Tribute to Fall Color
Who says there is no fall in Central Texas? I hope everyone, plant lovers, art lovers, season lovers, are seeing what this wonderful early cool spell has cast on our hillsides. The Hill Country is being blessed with a brilliant splash of color typically relegated to the northeast. Yellow, orange, and bright red leaves are glowing in the grey overcast days, and radiating on the blue sunny days. While meteorologists still speculate on what makes the perfect fall for leaf lookers, it seems the early and sustained cool spell has certainly made an impact in the local plant pallet.
All the usual suspects have made a miraculous appearance on short notice with rain only just hitting them in September after a year of rain missing in action. These native perennials and annuals made a grand appearance: Rough leaf sunflower (or daisy as some may know it), liatris, maxamillian sunflower, goldenrod, and native grasses. Adapted plants that have provided a good show include: roses, butterfly weed, plumbago, and pride of Barbados. And how about these spring bloomers that have a sudden sense of urgency to reproduce: pomegranate, Bradford pear, and even an errant Carolina Jessamine. Crazy Love! Just a fabulous example of how nature will find a way to survive.
As for the trees that are radiant on the hillsides, their show is practically a jaw dropper. The deciduous ones, those that lose their leaves in winter, are the trees giving us the wonderful color. On wild or native hillsides look for: redbud, cedar elm, shumard oak (close relations: Spanish oak, Texas red oak) rough leaf dogwood, Mexican plum, Texas buckeye, a little bit of sycamore and cottonwood. Along the water ways look for bald and Montezuma cypress, Mexican buckeye, and sycamore.
If you are looking for a specimen tree to make a show in your landscape, investigate these small trees: Texas redbud-not only is it the star of the show in early spring with intense pink blossoms, it also provides a bright yellow nearly heart shaped leaf in the fall. Mexican plum is another spring show stopper-covered in somewhat fragrant white flowers on bare branches it provides loads of nectar for bees, then in the fall the leaves gradate in colors from yellow to peach to reddish. And, for the bonus, a few thumb size pinkish plums. Texas buckeye is a small tree with spring and fall interest. In spring, it shows clusters of tubular flowers yellow or red or crossbreeds in between at the same time as the leaves appear. In the fall it shows great yellow color leaves. Here is one for nearly year round enjoyment, Mexican buckeye. This small vase shaped tree sprouts pink flowers on bare branches at about the same time as the redbud, although redbud holds its flowers longer. The Mexican buckeye displays yellow to copper leaves in the fall, then after the leaves drop, the tree is left with large triangular and bulbous seed cluster. The seeds inside looks like a buck’s eye, hence the name.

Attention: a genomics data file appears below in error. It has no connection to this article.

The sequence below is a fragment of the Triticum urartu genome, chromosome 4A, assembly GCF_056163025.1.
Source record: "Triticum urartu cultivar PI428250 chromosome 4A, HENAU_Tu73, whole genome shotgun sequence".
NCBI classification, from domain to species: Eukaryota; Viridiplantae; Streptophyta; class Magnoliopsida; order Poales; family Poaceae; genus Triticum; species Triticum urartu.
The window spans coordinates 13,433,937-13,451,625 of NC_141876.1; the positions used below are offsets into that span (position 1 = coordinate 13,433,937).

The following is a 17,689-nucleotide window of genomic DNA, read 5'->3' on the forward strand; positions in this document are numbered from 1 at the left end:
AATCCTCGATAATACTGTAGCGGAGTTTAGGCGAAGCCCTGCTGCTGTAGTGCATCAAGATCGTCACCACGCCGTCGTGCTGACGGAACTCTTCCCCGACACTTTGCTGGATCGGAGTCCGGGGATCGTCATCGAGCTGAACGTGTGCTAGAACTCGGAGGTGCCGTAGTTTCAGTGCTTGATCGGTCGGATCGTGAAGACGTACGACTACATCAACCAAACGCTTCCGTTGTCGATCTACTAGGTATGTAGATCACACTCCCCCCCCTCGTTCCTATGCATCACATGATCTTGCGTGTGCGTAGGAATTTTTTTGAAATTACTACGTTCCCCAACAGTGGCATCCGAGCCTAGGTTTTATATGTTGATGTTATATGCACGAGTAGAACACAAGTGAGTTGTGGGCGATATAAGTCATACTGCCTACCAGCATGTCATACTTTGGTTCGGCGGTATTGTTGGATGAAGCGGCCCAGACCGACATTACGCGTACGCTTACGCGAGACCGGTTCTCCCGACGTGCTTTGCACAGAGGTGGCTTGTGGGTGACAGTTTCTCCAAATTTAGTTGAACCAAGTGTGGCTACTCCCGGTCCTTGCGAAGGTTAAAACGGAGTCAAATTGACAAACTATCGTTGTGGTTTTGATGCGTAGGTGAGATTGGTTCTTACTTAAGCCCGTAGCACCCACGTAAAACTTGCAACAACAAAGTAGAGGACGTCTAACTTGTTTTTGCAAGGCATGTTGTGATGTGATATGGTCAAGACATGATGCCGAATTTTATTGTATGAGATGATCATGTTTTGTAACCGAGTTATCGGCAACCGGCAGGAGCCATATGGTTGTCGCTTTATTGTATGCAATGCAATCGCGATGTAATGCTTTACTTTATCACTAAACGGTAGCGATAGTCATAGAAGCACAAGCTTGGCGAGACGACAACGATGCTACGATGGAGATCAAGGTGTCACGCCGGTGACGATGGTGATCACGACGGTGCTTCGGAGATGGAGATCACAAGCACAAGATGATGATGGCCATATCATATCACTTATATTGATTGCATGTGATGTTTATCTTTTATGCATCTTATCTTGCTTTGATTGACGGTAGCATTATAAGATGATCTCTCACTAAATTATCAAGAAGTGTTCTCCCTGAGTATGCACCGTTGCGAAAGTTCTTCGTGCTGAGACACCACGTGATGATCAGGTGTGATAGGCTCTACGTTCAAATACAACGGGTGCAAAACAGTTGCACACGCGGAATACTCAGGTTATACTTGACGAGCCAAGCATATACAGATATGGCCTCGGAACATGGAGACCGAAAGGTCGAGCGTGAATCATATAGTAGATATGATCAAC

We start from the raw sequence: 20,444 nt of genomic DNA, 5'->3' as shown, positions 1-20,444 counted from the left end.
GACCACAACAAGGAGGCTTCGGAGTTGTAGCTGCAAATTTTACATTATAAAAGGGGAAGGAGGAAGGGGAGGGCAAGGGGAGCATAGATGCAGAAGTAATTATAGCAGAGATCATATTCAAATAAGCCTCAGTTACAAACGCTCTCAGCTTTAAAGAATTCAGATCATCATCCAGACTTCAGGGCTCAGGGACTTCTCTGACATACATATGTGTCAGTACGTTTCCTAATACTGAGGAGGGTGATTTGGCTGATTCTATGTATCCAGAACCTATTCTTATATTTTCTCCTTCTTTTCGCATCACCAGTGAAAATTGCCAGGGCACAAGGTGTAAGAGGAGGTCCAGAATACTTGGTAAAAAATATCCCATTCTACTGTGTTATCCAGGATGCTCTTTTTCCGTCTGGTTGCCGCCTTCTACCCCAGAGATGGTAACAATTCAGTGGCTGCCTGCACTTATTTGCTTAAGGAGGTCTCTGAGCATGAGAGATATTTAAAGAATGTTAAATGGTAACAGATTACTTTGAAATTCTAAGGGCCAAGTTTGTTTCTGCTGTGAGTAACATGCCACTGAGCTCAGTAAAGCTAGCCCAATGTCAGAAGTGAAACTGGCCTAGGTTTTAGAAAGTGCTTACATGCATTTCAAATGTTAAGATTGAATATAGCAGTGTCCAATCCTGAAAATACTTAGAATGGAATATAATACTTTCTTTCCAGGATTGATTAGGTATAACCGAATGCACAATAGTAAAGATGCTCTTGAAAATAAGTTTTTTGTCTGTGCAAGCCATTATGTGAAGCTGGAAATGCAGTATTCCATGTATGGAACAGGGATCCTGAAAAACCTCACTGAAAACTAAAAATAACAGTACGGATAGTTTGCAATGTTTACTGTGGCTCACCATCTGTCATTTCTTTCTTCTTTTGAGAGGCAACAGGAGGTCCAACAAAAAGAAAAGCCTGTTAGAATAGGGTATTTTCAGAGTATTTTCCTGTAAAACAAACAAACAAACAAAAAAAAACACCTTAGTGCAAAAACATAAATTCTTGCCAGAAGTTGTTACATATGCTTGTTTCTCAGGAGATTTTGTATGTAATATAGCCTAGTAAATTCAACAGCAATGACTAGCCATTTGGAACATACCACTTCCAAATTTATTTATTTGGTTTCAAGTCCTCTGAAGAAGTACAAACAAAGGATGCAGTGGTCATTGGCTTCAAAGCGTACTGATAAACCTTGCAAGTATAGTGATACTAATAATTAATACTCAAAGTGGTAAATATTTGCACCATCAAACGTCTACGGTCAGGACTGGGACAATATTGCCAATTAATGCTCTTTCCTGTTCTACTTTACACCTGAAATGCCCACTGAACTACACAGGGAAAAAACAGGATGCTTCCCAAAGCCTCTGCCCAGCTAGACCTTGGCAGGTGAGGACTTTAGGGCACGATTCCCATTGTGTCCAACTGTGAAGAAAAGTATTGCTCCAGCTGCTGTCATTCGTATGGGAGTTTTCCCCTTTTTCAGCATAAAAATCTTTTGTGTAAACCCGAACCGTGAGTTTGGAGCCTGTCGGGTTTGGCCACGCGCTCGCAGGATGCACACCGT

For a large specimen tree, the favorite is the Texas red oak. Species include Shumard and Spanish red oak. These trees do not provide showy flowers, but make up for it in the fall with deep rich wine red to orange red leaves. The red oak can grow up to forty feet tall. A large tree for wet areas, near a creek, river or body of water is native cypress: Montezuma or Bald. These trees grow in a stately conical shape-christmas tree like-with very straight horizontal branches. In the fall, the small needle like leaves are some of the first to turn orange, gold, and coppery. Stunning! The cypresses can be upwards of sixty feet tall at maturity. Rusty blackhaw viburnum (pictured here) is sometimes considered a smaller tree but can get large given the ideal circumstances. This tree is even more brilliant that the red oak in its redness due to the glossy nature of the leaves.
Standard shade and common trees found already growing on many city lots are cedar elm, red oaks, burr oaks, and redbud. These are yellow to copper to brown. Easy to grow, good shade, and accent additions to the fall landscape.
Tree Folks produces a Tree Growing Guide for Austin and the Hill Country that illustrates trees appropriate to this area and their relative size to one another. This guide is available at most local nurseries for around three dollars, and from them directly, www.treefolks.org. The booklet produced by the city of Austin Grow Green program, Native and Adapted Landscape Plants, includes color photos of plants and growing information on each species. This publication is free at most garden retailers in Austin. Or, look at their web site: www.growgreen.org
For up close and personal tree viewing, visit the Lady Bird Johnson Wildflower Center where plants are labeled individually. Also, Zilker Botanical Gardens is a great display garden to see plants in groups of who likes to cohabitate with whom.
Winter is the time to plant trees in the Austin area. Getting them in the ground while the weather is cool enables the trees to get their roots established before the brutal onslaught of summer heat. Trees put their energy into developing a strong foundation while the upper parts are dormant in winter. Admire the trees, pick one out and get home and plant it!